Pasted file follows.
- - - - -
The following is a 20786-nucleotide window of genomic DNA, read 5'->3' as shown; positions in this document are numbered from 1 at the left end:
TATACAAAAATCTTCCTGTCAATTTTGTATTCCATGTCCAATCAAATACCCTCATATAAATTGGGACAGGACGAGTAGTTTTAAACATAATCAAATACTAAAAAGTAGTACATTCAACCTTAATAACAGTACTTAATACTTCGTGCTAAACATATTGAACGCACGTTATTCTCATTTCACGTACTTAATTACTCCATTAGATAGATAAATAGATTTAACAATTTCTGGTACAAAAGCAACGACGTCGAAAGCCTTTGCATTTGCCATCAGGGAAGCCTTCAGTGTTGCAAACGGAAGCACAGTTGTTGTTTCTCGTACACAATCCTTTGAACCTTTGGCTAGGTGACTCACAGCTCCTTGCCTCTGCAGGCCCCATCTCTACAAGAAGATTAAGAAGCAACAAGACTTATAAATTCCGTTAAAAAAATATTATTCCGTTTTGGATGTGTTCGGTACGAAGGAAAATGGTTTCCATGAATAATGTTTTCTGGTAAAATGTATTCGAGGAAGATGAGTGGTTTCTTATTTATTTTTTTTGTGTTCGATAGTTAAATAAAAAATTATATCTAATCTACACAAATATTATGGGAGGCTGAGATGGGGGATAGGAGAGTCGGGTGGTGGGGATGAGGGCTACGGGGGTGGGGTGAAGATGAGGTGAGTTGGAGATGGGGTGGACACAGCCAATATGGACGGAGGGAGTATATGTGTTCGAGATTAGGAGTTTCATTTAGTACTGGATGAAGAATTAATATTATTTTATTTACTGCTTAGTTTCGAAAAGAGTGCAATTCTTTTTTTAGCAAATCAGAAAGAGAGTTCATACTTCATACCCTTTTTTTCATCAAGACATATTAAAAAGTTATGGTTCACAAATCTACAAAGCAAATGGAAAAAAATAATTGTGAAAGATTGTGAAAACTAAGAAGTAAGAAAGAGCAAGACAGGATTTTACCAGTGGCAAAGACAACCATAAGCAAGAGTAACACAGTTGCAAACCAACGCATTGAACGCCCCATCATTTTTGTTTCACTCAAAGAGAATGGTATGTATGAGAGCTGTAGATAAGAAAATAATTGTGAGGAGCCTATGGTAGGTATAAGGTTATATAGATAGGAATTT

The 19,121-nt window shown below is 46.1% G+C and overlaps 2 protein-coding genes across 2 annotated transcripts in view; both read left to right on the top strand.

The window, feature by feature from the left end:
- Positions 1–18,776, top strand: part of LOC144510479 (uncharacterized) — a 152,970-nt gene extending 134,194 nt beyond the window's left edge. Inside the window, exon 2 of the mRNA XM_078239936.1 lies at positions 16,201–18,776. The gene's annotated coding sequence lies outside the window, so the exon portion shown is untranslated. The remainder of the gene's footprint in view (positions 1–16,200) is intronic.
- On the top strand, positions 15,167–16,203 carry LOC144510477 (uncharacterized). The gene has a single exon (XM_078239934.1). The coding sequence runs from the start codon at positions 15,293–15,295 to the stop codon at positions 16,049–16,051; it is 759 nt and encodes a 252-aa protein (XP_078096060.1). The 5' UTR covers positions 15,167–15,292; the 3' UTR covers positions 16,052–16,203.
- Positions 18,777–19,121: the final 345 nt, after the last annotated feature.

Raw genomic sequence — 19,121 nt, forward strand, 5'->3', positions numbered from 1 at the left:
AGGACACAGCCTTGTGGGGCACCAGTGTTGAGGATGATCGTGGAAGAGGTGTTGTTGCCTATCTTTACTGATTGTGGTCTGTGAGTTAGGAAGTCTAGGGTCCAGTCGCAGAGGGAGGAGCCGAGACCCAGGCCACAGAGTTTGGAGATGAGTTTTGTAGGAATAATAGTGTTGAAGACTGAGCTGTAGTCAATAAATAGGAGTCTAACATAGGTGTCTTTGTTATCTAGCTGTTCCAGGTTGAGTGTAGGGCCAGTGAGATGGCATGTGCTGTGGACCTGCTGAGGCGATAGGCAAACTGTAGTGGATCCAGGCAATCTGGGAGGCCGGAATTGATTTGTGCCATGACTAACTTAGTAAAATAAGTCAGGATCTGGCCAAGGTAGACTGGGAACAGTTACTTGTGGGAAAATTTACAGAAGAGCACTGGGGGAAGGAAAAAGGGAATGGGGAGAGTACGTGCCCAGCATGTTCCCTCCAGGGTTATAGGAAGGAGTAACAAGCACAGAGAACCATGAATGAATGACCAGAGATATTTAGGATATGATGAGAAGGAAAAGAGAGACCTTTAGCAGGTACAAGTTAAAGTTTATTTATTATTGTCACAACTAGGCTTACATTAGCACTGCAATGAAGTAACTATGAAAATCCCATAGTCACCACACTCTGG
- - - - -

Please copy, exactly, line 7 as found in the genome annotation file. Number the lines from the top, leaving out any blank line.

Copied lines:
- Positions 18,777–19,121: the final 345 nt, after the last annotated feature.